going deeper into lord of the flies n.
Skip this Video
Loading SlideShow in 5 Seconds..
Going deeper into Lord of the Flies PowerPoint Presentation
Download Presentation
Going deeper into Lord of the Flies

Going deeper into Lord of the Flies

86 Vues Download Presentation
Télécharger la présentation

Going deeper into Lord of the Flies

- - - - - - - - - - - - - - - - - - - - - - - - - - - E N D - - - - - - - - - - - - - - - - - - - - - - - - - - -
Presentation Transcript

  1. Going deeper into Lord of the Flies Essential Questions: How are names symbolic? How is the text an allegory? How is psychology incorporated into the novel?

  2. What’s in a name? • Did you know that a character’s name is often symbolic? • For example: Frodo (Lotr) means “wise” • Bellatrix (HP) means “female warrior” • Peta (HG) means “golden eagle, or rock” • I wonder what your name means? Look it up this week 

  3. Ralph • Derived from the Anglo-Saxon word for “council” • Why is this an appropriate name for him?

  4. Jack • Derived from Hebrew name Jacob which means “supplanter” or “one who takes over” • Why is this an appropriate name for him?

  5. Piggy • Vulnerable, hunted, reduced importance, not respected (doesn’t even rate being called by his real name).

  6. Simon • Derived from Hebrew name Shim’on which means “one who listens” or “one who observes” • Why is this an appropriate name for him?

  7. William Golding, Author • Born in 1911, Golding was the son of an English schoolmaster, a many-talented man who believed strongly in science and rational thought. Golding often described his father's overwhelming influence on his life. The author graduated from Oxford University in 1935 and spent four years (later described by Golding as having been "wasted") writing, acting,. and producing for a next small London theater. Golding himself became schoolmaster for a year, after marrying Ann Brookfield in 1939 and before entering the British Royal Navy in 1940. • From an unknown schoolmaster in 1954, when Lord of the Flies was first published…. In 1983 he was awarded the Nobel Prize in Literature…. Golding died of a heart attack in 1993. •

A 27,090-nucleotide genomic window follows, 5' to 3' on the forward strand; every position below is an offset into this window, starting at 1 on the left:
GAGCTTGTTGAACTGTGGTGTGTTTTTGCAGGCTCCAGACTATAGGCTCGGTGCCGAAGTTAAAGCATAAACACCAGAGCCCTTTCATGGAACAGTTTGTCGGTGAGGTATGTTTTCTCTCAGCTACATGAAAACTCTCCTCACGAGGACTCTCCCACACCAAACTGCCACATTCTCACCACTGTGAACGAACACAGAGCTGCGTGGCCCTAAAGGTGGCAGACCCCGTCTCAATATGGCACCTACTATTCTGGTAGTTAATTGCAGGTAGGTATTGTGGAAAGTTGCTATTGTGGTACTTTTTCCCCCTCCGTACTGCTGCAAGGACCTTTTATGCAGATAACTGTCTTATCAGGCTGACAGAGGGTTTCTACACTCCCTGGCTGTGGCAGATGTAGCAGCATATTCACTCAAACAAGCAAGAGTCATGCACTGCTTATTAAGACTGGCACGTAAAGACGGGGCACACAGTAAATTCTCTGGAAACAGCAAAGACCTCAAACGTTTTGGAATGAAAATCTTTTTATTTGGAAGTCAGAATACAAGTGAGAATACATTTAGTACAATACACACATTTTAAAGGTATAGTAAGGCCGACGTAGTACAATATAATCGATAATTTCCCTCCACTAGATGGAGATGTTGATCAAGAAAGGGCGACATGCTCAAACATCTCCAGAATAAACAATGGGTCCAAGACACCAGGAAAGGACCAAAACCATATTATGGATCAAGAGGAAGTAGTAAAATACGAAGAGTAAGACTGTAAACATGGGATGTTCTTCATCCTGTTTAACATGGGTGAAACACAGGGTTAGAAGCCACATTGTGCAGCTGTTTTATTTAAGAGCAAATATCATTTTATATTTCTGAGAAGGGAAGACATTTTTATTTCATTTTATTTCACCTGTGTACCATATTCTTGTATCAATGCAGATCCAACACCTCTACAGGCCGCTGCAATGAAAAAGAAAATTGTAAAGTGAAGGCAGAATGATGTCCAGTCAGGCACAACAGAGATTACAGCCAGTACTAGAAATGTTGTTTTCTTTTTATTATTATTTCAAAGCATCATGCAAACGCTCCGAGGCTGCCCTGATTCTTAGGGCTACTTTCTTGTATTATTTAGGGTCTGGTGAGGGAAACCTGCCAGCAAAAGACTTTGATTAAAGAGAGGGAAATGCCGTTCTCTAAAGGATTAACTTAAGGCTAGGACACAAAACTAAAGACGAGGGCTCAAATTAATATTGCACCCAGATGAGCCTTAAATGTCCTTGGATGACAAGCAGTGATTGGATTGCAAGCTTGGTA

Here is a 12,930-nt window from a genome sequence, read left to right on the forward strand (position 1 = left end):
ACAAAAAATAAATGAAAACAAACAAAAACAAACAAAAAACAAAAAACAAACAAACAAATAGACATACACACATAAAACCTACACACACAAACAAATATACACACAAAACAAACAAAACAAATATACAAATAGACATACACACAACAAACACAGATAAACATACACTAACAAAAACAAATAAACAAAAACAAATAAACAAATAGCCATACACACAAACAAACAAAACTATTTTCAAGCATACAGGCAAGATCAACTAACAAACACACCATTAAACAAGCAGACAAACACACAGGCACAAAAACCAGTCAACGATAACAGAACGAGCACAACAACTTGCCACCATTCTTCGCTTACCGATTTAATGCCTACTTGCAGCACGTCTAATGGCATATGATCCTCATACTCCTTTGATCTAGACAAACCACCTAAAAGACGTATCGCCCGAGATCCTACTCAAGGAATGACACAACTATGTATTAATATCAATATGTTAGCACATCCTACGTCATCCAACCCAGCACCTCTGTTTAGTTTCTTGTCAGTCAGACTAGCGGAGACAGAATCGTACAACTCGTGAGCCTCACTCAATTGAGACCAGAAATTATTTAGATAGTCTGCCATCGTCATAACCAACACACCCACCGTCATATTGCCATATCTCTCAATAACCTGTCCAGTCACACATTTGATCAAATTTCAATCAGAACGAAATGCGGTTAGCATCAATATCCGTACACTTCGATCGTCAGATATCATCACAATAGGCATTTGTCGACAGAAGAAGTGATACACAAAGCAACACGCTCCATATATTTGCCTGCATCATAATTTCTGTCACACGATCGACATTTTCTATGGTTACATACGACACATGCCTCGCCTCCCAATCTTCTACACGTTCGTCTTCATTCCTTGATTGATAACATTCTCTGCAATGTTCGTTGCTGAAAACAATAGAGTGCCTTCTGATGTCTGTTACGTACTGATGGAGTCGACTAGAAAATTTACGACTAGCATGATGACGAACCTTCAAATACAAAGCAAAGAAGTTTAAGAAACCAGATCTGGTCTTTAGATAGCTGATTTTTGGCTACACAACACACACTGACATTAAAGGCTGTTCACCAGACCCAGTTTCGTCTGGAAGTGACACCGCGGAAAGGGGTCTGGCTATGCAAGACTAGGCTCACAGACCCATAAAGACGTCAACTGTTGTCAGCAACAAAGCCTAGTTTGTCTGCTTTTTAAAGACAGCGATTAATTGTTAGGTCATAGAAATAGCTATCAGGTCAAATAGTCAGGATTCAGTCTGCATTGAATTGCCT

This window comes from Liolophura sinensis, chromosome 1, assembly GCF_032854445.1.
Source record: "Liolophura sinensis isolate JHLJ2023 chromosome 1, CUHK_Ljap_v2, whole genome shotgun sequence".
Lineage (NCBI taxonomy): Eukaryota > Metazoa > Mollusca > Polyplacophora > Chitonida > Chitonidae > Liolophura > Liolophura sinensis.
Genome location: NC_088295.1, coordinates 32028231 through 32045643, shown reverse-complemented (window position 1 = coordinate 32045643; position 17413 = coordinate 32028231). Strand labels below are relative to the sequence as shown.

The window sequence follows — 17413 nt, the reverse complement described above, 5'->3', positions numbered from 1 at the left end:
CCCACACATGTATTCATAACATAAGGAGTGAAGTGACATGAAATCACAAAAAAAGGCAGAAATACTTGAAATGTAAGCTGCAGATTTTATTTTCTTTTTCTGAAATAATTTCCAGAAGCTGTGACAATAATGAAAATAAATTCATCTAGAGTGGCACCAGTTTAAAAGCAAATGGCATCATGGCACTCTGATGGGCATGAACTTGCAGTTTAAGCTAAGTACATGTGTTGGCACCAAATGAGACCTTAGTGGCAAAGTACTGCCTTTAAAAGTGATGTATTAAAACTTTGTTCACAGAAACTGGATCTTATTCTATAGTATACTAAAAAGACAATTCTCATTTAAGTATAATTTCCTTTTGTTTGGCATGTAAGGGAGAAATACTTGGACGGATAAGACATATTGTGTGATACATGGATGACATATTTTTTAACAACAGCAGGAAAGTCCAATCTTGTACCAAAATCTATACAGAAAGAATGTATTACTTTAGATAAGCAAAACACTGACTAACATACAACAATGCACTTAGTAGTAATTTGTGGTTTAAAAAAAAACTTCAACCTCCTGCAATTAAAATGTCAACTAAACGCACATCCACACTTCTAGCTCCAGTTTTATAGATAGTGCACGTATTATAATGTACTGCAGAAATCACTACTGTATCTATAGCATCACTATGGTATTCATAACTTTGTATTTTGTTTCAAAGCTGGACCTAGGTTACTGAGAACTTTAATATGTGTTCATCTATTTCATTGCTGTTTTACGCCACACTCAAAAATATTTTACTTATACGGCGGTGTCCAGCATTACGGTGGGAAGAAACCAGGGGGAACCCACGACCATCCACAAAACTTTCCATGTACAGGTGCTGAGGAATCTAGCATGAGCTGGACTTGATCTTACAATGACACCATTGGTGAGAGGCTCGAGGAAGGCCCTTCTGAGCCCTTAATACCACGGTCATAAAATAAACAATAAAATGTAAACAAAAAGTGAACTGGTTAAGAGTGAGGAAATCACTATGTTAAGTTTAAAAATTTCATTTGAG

8. What is an allegory? • An allegory is a rhetorical and literary device that means an entire story is a symbol for something else that is going on in the world.

  9. Popular examples of allegories: • Animal Farm • The Wonderful Wizard of Oz • The Chronicles of Narnia • The Golden Compass • What is the allegory for Avatar?

  10. Why do you think authors use allegories? • Conclusion: Authors use allegories to make their point to a larger audience that typically would not be receptive to the message if put bluntly.

  11. What is psychology? • Psychology is the study of the mind and why we think and thus act the way we do.

  12. According Freud… • Sigmund Freud was a psychologist who developed a theory that our minds can be broken into three parts. 1. The id (located in the unconscious mind) 2. The superego (located in the unconscious mind) 3. The ego (located in the conscious mind)

  13. The Id • This part of the mind is always working but you never realize it. • The id’s goal is to satisfy all your desires… the good and bad. What character would this be in The Lord of the Flies?

  14. The Superego • This part of the mind is also unconscious to you. • The superego is always trying to censor and keep the id in check so you do not do anything that society would see as bad. What character would this be in The Lord of the Flies?

  15. The Ego • The conscience part of the mind. (The part that you are aware of) • The part where you make the choice to do what your id’s desires are for you and the reasonable ideas the superego wants you to do. • The ego is the most important because it includes your conscience will and desire. • What character is the ego in The Lord of the Flies?

  16. An example of our mind’s process:

  17. What do you think The Lord of the Flies ultimately means? • To support your answer, you will read two criticisms by experts about their interpretations. • You will research their ideas and find two sources that support one of their ideas. • You will then write a paper using these four sources as your data.

  18. Paper requirements: • Uses the writing process. • Has a clear thesis. • Has at least six citations for clear support. • Has good organization. • Is written in third person. • Has good grammar, syntax; word choice. • Has a MLA citation page.

  19. Calendar • Beginning of class on Friday (3/30) sources due with correct MLA citations. • End of class on Monday (4/9) an outline and a typed citation page. • Beginning of class on Thursday (4/12) a rough draft. • Beginning of class on Friday (4/13) two peer edits. • Typed paper due at the beginning of class on Wednesday (4/18) with all the steps.